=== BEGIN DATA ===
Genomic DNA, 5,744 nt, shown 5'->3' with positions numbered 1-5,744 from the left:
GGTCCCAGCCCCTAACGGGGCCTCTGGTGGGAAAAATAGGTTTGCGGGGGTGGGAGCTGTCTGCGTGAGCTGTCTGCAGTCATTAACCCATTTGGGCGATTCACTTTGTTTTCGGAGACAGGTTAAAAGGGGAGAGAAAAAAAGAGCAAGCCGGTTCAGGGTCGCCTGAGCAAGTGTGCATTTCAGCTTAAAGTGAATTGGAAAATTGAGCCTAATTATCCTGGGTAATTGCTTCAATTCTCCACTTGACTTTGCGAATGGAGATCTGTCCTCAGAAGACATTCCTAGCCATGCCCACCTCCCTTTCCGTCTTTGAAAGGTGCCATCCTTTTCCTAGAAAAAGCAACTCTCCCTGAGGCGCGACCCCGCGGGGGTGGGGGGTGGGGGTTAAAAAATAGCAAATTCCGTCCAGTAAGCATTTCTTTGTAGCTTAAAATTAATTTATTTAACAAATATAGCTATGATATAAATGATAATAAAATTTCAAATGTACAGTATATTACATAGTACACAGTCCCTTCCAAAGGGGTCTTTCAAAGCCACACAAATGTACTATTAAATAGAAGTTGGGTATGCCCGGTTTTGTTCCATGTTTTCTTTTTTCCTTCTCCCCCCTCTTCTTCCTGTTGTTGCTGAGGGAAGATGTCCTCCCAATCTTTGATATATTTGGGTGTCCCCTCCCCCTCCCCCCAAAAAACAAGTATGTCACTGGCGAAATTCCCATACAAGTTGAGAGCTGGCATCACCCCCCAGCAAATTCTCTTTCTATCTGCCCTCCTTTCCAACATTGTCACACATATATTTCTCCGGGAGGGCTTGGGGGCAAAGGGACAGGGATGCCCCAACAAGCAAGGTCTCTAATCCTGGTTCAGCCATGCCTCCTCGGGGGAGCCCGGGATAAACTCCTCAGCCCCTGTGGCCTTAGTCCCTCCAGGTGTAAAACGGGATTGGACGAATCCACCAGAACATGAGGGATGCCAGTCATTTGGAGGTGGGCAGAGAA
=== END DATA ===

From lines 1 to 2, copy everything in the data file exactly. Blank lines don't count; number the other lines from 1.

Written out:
Genomic DNA, 5,744 nt, shown 5'->3' with positions numbered 1-5,744 from the left:
GGTCCCAGCCCCTAACGGGGCCTCTGGTGGGAAAAATAGGTTTGCGGGGGTGGGAGCTGTCTGCGTGAGCTGTCTGCAGTCATTAACCCATTTGGGCGATTCACTTTGTTTTCGGAGACAGGTTAAAAGGGGAGAGAAAAAAAGAGCAAGCCGGTTCAGGGTCGCCTGAGCAAGTGTGCATTTCAGCTTAAAGTGAATTGGAAAATTGAGCCTAATTATCCTGGGTAATTGCTTCAATTCTCCACTTGACTTTGCGAATGGAGATCTGTCCTCAGAAGACATTCCTAGCCATGCCCACCTCCCTTTCCGTCTTTGAAAGGTGCCATCCTTTTCCTAGAAAAAGCAACTCTCCCTGAGGCGCGACCCCGCGGGGGTGGGGGGTGGGGGTTAAAAAATAGCAAATTCCGTCCAGTAAGCATTTCTTTGTAGCTTAAAATTAATTTATTTAACAAATATAGCTATGATATAAATGATAATAAAATTTCAAATGTACAGTATATTACATAGTACACAGTCCCTTCCAAAGGGGTCTTTCAAAGCCACACAAATGTACTATTAAATAGAAGTTGGGTATGCCCGGTTTTGTTCCATGTTTTCTTTTTTCCTTCTCCCCCCTCTTCTTCCTGTTGTTGCTGAGGGAAGATGTCCTCCCAATCTTTGATATATTTGGGTGTCCCCTCCCCCTCCCCCCAAAAAACAAGTATGTCACTGGCGAAATTCCCATACAAGTTGAGAGCTGGCATCACCCCCCAGCAAATTCTCTTTCTATCTGCCCTCCTTTCCAACATTGTCACACATATATTTCTCCGGGAGGGCTTGGGGGCAAAGGGACAGGGATGCCCCAACAAGCAAGGTCTCTAATCCTGGTTCAGCCATGCCTCCTCGGGGGAGCCCGGGATAAACTCCTCAGCCCCTGTGGCCTTAGTCCCTCCAGGTGTAAAACGGGATTGGACGAATCCACCAGAACATGAGGGATGCCAGTCATTTGGAGGTGGGCAGAGAA